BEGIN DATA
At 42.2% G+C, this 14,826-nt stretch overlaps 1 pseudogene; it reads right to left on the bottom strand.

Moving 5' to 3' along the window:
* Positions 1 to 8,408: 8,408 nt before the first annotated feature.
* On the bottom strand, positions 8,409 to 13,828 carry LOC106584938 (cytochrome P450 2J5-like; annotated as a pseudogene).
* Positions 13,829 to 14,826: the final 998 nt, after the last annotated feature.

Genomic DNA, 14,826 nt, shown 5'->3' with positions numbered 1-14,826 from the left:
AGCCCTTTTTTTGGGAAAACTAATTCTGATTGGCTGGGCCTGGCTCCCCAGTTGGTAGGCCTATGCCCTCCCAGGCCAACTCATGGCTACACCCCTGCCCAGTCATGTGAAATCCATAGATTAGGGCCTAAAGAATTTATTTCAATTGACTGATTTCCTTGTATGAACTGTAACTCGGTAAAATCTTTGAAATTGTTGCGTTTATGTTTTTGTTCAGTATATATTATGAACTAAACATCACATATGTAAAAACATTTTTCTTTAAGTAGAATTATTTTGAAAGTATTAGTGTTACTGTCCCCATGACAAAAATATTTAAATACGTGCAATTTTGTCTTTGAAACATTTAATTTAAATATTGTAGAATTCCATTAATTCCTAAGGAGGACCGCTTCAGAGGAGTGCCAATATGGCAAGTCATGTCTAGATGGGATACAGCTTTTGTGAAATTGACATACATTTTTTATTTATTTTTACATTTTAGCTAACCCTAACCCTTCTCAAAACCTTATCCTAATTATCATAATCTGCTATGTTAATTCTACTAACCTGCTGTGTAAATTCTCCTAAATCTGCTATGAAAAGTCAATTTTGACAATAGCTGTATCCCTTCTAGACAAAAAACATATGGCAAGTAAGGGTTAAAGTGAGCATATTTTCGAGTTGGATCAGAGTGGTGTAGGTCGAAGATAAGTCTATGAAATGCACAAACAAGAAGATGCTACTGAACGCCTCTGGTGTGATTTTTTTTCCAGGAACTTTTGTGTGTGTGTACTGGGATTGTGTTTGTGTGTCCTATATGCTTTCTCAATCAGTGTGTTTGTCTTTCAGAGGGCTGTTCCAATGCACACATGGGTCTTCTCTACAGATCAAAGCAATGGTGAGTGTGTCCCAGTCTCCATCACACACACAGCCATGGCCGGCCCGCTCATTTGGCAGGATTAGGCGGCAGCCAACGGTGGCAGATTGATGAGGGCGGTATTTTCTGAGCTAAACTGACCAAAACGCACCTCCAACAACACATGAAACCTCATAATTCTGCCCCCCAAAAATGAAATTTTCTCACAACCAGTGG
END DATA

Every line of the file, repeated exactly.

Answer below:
At 42.2% G+C, this 14,826-nt stretch overlaps 1 pseudogene; it reads right to left on the bottom strand.

Moving 5' to 3' along the window:
* Positions 1 to 8,408: 8,408 nt before the first annotated feature.
* On the bottom strand, positions 8,409 to 13,828 carry LOC106584938 (cytochrome P450 2J5-like; annotated as a pseudogene).
* Positions 13,829 to 14,826: the final 998 nt, after the last annotated feature.

Genomic DNA, 14,826 nt, shown 5'->3' with positions numbered 1-14,826 from the left:
AGCCCTTTTTTTGGGAAAACTAATTCTGATTGGCTGGGCCTGGCTCCCCAGTTGGTAGGCCTATGCCCTCCCAGGCCAACTCATGGCTACACCCCTGCCCAGTCATGTGAAATCCATAGATTAGGGCCTAAAGAATTTATTTCAATTGACTGATTTCCTTGTATGAACTGTAACTCGGTAAAATCTTTGAAATTGTTGCGTTTATGTTTTTGTTCAGTATATATTATGAACTAAACATCACATATGTAAAAACATTTTTCTTTAAGTAGAATTATTTTGAAAGTATTAGTGTTACTGTCCCCATGACAAAAATATTTAAATACGTGCAATTTTGTCTTTGAAACATTTAATTTAAATATTGTAGAATTCCATTAATTCCTAAGGAGGACCGCTTCAGAGGAGTGCCAATATGGCAAGTCATGTCTAGATGGGATACAGCTTTTGTGAAATTGACATACATTTTTTATTTATTTTTACATTTTAGCTAACCCTAACCCTTCTCAAAACCTTATCCTAATTATCATAATCTGCTATGTTAATTCTACTAACCTGCTGTGTAAATTCTCCTAAATCTGCTATGAAAAGTCAATTTTGACAATAGCTGTATCCCTTCTAGACAAAAAACATATGGCAAGTAAGGGTTAAAGTGAGCATATTTTCGAGTTGGATCAGAGTGGTGTAGGTCGAAGATAAGTCTATGAAATGCACAAACAAGAAGATGCTACTGAACGCCTCTGGTGTGATTTTTTTTCCAGGAACTTTTGTGTGTGTGTACTGGGATTGTGTTTGTGTGTCCTATATGCTTTCTCAATCAGTGTGTTTGTCTTTCAGAGGGCTGTTCCAATGCACACATGGGTCTTCTCTACAGATCAAAGCAATGGTGAGTGTGTCCCAGTCTCCATCACACACACAGCCATGGCCGGCCCGCTCATTTGGCAGGATTAGGCGGCAGCCAACGGTGGCAGATTGATGAGGGCGGTATTTTCTGAGCTAAACTGACCAAAACGCACCTCCAACAACACATGAAACCTCATAATTCTGCCCCCCAAAAATGAAATTTTCTCACAACCAGTGG